To put this in narrative form, it is not so much that the youngest (August birthday) children have elevated ADHD rates, as that the older half of the class on the left has increasingly lower ADHD rates.  It appears that about a third of the oldest have matured out of the level of behavior which would result in an ADHD diagnosis.  Teachers and pediatricians might wish to take this into account especially before concluding that a child in the younger half of his class has ADHD, at least in borderline cases.

The younger half of the class at right shows a less clear trend.  This nonlinearity is shown by the curved regression line, which is upward sloping and downward curving.  Of course, humans make note of patterns, and random effects may look like a pattern.  To calculate whether these patterns are statistically significant, a regression looking at both the linear and squared features showed strong significance, with p < .001 for the upward sloping linear feature, and p = .001 for the squared feature (the downward curve).  Further analysis, considering that the actual statistical deviation of the measured samples is smaller than their apparent deviation compared to each other, brought p << .001.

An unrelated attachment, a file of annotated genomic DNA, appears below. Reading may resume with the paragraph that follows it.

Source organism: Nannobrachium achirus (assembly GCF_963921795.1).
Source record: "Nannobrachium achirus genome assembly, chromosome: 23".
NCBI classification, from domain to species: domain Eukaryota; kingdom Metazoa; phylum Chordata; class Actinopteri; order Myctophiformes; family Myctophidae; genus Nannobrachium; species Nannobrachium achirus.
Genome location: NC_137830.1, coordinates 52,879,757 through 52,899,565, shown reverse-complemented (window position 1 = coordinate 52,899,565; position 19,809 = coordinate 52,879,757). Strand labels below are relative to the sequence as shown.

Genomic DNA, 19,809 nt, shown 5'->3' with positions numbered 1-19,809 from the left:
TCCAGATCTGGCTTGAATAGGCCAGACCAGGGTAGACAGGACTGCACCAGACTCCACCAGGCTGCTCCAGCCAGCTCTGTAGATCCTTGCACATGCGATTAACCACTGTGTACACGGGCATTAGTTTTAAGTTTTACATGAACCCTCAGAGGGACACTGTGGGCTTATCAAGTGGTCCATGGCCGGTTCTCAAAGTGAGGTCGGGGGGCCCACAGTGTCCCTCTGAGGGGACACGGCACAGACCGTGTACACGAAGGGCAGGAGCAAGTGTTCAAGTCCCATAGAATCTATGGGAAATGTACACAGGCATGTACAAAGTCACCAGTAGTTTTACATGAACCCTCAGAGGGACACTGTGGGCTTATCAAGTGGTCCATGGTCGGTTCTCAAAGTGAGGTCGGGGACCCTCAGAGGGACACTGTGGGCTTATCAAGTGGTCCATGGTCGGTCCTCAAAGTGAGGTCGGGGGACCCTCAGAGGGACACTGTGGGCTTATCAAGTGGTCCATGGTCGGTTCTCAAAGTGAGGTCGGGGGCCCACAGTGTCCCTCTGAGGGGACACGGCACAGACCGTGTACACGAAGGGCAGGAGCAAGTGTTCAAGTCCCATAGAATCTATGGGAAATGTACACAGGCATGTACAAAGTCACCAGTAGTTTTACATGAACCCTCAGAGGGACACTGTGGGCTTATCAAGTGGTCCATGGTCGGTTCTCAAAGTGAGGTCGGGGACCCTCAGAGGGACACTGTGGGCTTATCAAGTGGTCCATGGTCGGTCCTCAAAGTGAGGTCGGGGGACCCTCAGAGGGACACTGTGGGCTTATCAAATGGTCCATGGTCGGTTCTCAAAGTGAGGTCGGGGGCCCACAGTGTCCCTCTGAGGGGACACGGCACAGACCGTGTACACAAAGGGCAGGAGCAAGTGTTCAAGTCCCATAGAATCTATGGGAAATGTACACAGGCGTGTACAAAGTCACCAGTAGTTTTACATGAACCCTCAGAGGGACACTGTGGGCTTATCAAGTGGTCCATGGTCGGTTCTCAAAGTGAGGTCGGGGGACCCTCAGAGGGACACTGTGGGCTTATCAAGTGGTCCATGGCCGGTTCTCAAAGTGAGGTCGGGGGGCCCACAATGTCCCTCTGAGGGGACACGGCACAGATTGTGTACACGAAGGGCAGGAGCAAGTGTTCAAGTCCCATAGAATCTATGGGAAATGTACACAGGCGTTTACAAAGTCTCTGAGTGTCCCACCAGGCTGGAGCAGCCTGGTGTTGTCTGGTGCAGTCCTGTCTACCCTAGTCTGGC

Recent Twitter correspondence with coauthor Timothy Layton provided a plausible explanation for the flattening on the right side of the graph: Children born in the summer are more likely to be held back a year, and thus to become the oldest children in a new cohort – especially if they exhibit less mature behavior.  This holding back may replace an ADHD diagnosis as a solution to behavioral issues, and/or may reduce later ADHD diagnoses as the child is now compared to a younger, less mature cohort.

Apart from what the data is about in this case, this analysis presented some interesting exercises for understanding the use of data:
  • that is categorized or grouped by range;
  • where the sampling error of the measured samples is smaller than their apparent deviation when compared to each other; and
  • where Monte Carlo simulations may prove helpful.